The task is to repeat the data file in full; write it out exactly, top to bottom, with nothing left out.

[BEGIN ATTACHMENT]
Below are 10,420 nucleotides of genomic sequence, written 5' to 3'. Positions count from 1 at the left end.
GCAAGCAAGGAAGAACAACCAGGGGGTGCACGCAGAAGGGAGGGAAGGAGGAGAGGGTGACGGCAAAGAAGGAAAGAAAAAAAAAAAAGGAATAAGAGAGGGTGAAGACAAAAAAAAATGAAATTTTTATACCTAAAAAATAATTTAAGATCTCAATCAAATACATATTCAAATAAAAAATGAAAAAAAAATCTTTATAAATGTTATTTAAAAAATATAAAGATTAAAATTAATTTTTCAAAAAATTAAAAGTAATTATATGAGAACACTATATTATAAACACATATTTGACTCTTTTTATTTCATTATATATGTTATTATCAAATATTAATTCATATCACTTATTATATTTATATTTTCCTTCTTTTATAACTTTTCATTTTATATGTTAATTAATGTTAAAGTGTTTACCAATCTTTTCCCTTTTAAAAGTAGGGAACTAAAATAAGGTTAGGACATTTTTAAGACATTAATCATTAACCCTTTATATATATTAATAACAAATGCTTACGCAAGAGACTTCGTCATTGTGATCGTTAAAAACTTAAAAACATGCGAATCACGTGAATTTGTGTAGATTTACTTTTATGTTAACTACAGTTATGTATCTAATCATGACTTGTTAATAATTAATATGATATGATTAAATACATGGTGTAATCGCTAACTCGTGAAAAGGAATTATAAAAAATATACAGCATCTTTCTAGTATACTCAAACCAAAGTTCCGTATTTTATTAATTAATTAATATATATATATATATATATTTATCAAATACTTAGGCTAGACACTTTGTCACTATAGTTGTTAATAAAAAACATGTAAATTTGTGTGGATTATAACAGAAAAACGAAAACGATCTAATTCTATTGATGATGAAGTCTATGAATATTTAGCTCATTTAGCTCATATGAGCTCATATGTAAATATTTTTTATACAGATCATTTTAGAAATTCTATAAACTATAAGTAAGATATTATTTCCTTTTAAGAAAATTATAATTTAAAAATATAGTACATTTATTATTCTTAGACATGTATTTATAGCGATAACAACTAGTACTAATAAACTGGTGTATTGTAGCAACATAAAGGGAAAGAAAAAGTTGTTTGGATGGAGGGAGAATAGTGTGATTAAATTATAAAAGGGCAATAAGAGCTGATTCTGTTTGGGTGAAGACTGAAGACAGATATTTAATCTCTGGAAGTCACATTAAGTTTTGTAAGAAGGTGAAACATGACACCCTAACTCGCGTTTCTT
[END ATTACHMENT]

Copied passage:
Below are 10,420 nucleotides of genomic sequence, written 5' to 3'. Positions count from 1 at the left end.
GCAAGCAAGGAAGAACAACCAGGGGGTGCACGCAGAAGGGAGGGAAGGAGGAGAGGGTGACGGCAAAGAAGGAAAGAAAAAAAAAAAAGGAATAAGAGAGGGTGAAGACAAAAAAAAATGAAATTTTTATACCTAAAAAATAATTTAAGATCTCAATCAAATACATATTCAAATAAAAAATGAAAAAAAAATCTTTATAAATGTTATTTAAAAAATATAAAGATTAAAATTAATTTTTCAAAAAATTAAAAGTAATTATATGAGAACACTATATTATAAACACATATTTGACTCTTTTTATTTCATTATATATGTTATTATCAAATATTAATTCATATCACTTATTATATTTATATTTTCCTTCTTTTATAACTTTTCATTTTATATGTTAATTAATGTTAAAGTGTTTACCAATCTTTTCCCTTTTAAAAGTAGGGAACTAAAATAAGGTTAGGACATTTTTAAGACATTAATCATTAACCCTTTATATATATTAATAACAAATGCTTACGCAAGAGACTTCGTCATTGTGATCGTTAAAAACTTAAAAACATGCGAATCACGTGAATTTGTGTAGATTTACTTTTATGTTAACTACAGTTATGTATCTAATCATGACTTGTTAATAATTAATATGATATGATTAAATACATGGTGTAATCGCTAACTCGTGAAAAGGAATTATAAAAAATATACAGCATCTTTCTAGTATACTCAAACCAAAGTTCCGTATTTTATTAATTAATTAATATATATATATATATATATTTATCAAATACTTAGGCTAGACACTTTGTCACTATAGTTGTTAATAAAAAACATGTAAATTTGTGTGGATTATAACAGAAAAACGAAAACGATCTAATTCTATTGATGATGAAGTCTATGAATATTTAGCTCATTTAGCTCATATGAGCTCATATGTAAATATTTTTTATACAGATCATTTTAGAAATTCTATAAACTATAAGTAAGATATTATTTCCTTTTAAGAAAATTATAATTTAAAAATATAGTACATTTATTATTCTTAGACATGTATTTATAGCGATAACAACTAGTACTAATAAACTGGTGTATTGTAGCAACATAAAGGGAAAGAAAAAGTTGTTTGGATGGAGGGAGAATAGTGTGATTAAATTATAAAAGGGCAATAAGAGCTGATTCTGTTTGGGTGAAGACTGAAGACAGATATTTAATCTCTGGAAGTCACATTAAGTTTTGTAAGAAGGTGAAACATGACACCCTAACTCGCGTTTCTT